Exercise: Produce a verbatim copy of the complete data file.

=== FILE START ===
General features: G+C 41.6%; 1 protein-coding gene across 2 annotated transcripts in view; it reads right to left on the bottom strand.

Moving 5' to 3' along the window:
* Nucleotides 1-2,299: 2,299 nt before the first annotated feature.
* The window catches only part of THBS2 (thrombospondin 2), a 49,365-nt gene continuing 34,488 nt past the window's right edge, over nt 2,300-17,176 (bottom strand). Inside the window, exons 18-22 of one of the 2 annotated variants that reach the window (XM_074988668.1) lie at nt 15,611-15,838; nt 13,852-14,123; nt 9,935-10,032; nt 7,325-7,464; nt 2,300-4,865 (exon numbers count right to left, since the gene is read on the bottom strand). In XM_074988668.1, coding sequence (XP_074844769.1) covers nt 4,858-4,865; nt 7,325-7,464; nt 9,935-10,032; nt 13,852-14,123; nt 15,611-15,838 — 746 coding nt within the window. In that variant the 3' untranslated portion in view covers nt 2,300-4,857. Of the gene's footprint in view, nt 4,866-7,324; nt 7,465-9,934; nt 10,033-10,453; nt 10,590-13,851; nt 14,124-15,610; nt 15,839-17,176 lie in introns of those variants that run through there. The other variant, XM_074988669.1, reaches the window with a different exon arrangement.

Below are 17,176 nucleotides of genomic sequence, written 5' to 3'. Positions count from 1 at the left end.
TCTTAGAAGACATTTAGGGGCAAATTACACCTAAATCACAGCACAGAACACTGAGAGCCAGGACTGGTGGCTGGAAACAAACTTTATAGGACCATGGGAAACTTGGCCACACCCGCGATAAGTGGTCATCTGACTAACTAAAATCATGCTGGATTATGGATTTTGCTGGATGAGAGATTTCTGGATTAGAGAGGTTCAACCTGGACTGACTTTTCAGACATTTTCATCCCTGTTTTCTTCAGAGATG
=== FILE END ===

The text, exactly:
General features: G+C 41.6%; 1 protein-coding gene across 2 annotated transcripts in view; it reads right to left on the bottom strand.

Moving 5' to 3' along the window:
* Nucleotides 1-2,299: 2,299 nt before the first annotated feature.
* The window catches only part of THBS2 (thrombospondin 2), a 49,365-nt gene continuing 34,488 nt past the window's right edge, over nt 2,300-17,176 (bottom strand). Inside the window, exons 18-22 of one of the 2 annotated variants that reach the window (XM_074988668.1) lie at nt 15,611-15,838; nt 13,852-14,123; nt 9,935-10,032; nt 7,325-7,464; nt 2,300-4,865 (exon numbers count right to left, since the gene is read on the bottom strand). In XM_074988668.1, coding sequence (XP_074844769.1) covers nt 4,858-4,865; nt 7,325-7,464; nt 9,935-10,032; nt 13,852-14,123; nt 15,611-15,838 — 746 coding nt within the window. In that variant the 3' untranslated portion in view covers nt 2,300-4,857. Of the gene's footprint in view, nt 4,866-7,324; nt 7,465-9,934; nt 10,033-10,453; nt 10,590-13,851; nt 14,124-15,610; nt 15,839-17,176 lie in introns of those variants that run through there. The other variant, XM_074988669.1, reaches the window with a different exon arrangement.

Below are 17,176 nucleotides of genomic sequence, written 5' to 3'. Positions count from 1 at the left end.
TCTTAGAAGACATTTAGGGGCAAATTACACCTAAATCACAGCACAGAACACTGAGAGCCAGGACTGGTGGCTGGAAACAAACTTTATAGGACCATGGGAAACTTGGCCACACCCGCGATAAGTGGTCATCTGACTAACTAAAATCATGCTGGATTATGGATTTTGCTGGATGAGAGATTTCTGGATTAGAGAGGTTCAACCTGGACTGACTTTTCAGACATTTTCATCCCTGTTTTCTTCAGAGATG